Ohio Governor John Kasich repeated a false claim about Obamacare Medicaid expansion funding, reiterated his belief that God wants more entitlement spending, and threatened to circumvent the state legislature to expand Medicaid during an August 26 radio interview.
After 610 WTVN Columbus host Joel Riley and the governor briefly discussed skyrocketing health insurance costs caused by President Obama’s 2010 health law, Riley said, “you’ve taken some flack about the Medicare expansion – give me the thumbnail on where we are with that in Ohio.”
“Well, Medicaid expansion is different than Obamacare,” Gov. Kasich replied.
This claim is completely, obviously untrue. Medicaid expansion is a central component of Obamacare, and all of the new federal funding Kasich hopes to secure by expanding Medicaid would result from Ohio’s compliance with Obamacare.
Riley did not challenge the governor, who explained, “what we wanna do is to be able to bring back $14 billion of our money, Ohio taxpayer money, to distribute to people who treat folks who are addicted, the alcohol and drug community organizations.”
Since February, Gov. Kasich has insisted that adopting the Obamacare Medicaid expansion would “keep” Ohioans’ money in Ohio or “return” Ohio tax dollars to the state. This line of argument is false, because every state’s projected Obamacare Medicaid expansion funding represents new federal spending that will not occur if the state does not expand Medicaid.
Again, Riley did not challenge the governor’s dishonest talking point. Kasich continued by rattling off a list of disadvantaged populations he pretends Ohio can help only by expanding Medicaid.
After once more repeating the long-debunked narrative about “getting some of our money back from Washington,” Gov. Kasich warned “we’ll have to look at some other options” if the General Assembly refuses to implement the Obamacare Medicaid expansion.
Riley then paraphrased Gov. Kasich’s June 18 suggestion that legislators may be refused entry into Heaven for failing to support the Obamacare Medicaid expansion before asking, “is that something that still drives you as governor?”
“Well, Joel, there’s this, there’s this book that’s out there, it’s got, like, an old part and a new part, and they’re put together in one book,” Gov. Kasich replied. “And when you read this book, you begin – you realize that we will be held accountable, and it’s not only being held accountable but the right way to live is to make sure that those who do not have the blessings that we have, those who are beleaguered, those who have fallen on hard times – we can’t ignore them.”
“We have to help them, and we’re expected to do that, and I believe the Lord expects us to do that,” Kasich added. “And it’s spelled out pretty clearly in that Old & New Testament, consistently.”
Kasich and Riley went on to discuss the governor’s current campaign – driven by advertising including at least one ad confusing billions and trillions – for a federal balanced budget amendment.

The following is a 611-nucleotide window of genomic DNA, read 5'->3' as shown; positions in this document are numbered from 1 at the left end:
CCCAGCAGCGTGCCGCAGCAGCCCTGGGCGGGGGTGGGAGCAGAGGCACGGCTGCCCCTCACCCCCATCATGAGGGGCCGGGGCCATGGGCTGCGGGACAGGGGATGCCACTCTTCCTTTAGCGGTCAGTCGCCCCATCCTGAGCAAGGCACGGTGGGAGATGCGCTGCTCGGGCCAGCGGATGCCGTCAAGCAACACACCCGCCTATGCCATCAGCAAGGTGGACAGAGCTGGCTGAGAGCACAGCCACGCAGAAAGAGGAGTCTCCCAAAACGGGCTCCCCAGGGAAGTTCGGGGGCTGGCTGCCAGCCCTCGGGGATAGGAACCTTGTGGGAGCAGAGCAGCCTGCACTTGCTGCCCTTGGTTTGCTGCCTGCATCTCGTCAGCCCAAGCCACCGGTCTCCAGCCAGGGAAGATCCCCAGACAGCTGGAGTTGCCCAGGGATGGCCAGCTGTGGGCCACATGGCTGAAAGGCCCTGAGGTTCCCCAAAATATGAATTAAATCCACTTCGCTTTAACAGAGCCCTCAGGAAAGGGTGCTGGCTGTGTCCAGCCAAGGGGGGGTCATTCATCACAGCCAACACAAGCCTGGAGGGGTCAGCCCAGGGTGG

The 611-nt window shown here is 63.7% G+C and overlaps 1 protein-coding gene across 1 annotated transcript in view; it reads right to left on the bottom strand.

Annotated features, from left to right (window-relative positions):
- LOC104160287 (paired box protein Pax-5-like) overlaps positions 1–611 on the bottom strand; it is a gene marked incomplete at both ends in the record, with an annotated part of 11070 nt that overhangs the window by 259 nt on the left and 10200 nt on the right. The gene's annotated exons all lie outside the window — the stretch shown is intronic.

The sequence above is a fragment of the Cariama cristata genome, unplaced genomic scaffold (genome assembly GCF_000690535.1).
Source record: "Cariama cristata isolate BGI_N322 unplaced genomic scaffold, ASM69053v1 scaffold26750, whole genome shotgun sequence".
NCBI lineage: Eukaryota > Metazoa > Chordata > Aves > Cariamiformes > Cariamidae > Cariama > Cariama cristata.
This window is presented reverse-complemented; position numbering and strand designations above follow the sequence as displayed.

A transcription of the remarks in question follows, and the interview is available on 610 WTVN’s website.
Gov. John Kasich: “Well, the Medicaid expansion is different than Obamacare. Basically, what we wanna do is to be able to bring back $14 billion of our money, Ohio taxpayer money, to distribute to people who treat folks who are addicted, the alcohol and drug community organizations. We want to give people a chance to get rehabbed and get back to work. We also believe that we need some resources to help the people who are mentally ill – we were supposed to do this at the community level, we really have not done it.”
“It gives us an opportunity to give those folks a chance, many of them live on the streets or they’re in our jails, and that is not the way I think we should run our state. And I also believe that those people who are working poor, who don’t have health insurance, who get their health insurance in the emergency room, need to be given some assistance as well. So, we have an opportunity to solve some of – or to try to fight some of the problems that we have in our state by getting some of our money back from Washington.”
“The legislature has told me they’re gonna try to do something here, we’re gonna hold ’em to that, and if they don’t come through, we’ll have to look at some other options, but we think it’s a very important plan. And here’s the thing, Joel, as I have said all along, that as Ohio does better it is important that we do not ignore people who live in the shadows. It is really important that we reach out and build a bridge so people can go from a dependence situation into full employment, where they can realize their hopes and dreams also.”
“Well, Joel, there’s this, there’s this book that’s out there, it’s got, like, an old part and a new part, and they’re put together in one book. And when you read this book, you begin – you realize that we will be held accountable, and it’s not only being held accountable but the right way to live is to make sure that those who do not have the blessings that we have, those who are beleaguered, those who have fallen on hard times – we can’t ignore them. We have to help them.”
“And we’re expected to do that, and I believe the Lord expects us to do that. And it’s spelled out pretty clearly in that Old & New Testament, consistently. And, you know, I also was raised by a mom and dad that said, you know, it’s a sin not to help people who need help, but it’s also a sin to help people who need to learn how to help themselves. So it’s not just giveaway, it’s also: help, hold accountable, have some discipline, but give everyone a chance to be able to have the kind of hopes and dreams that those who’ve had blessings have been able to receive. Help share it with others.”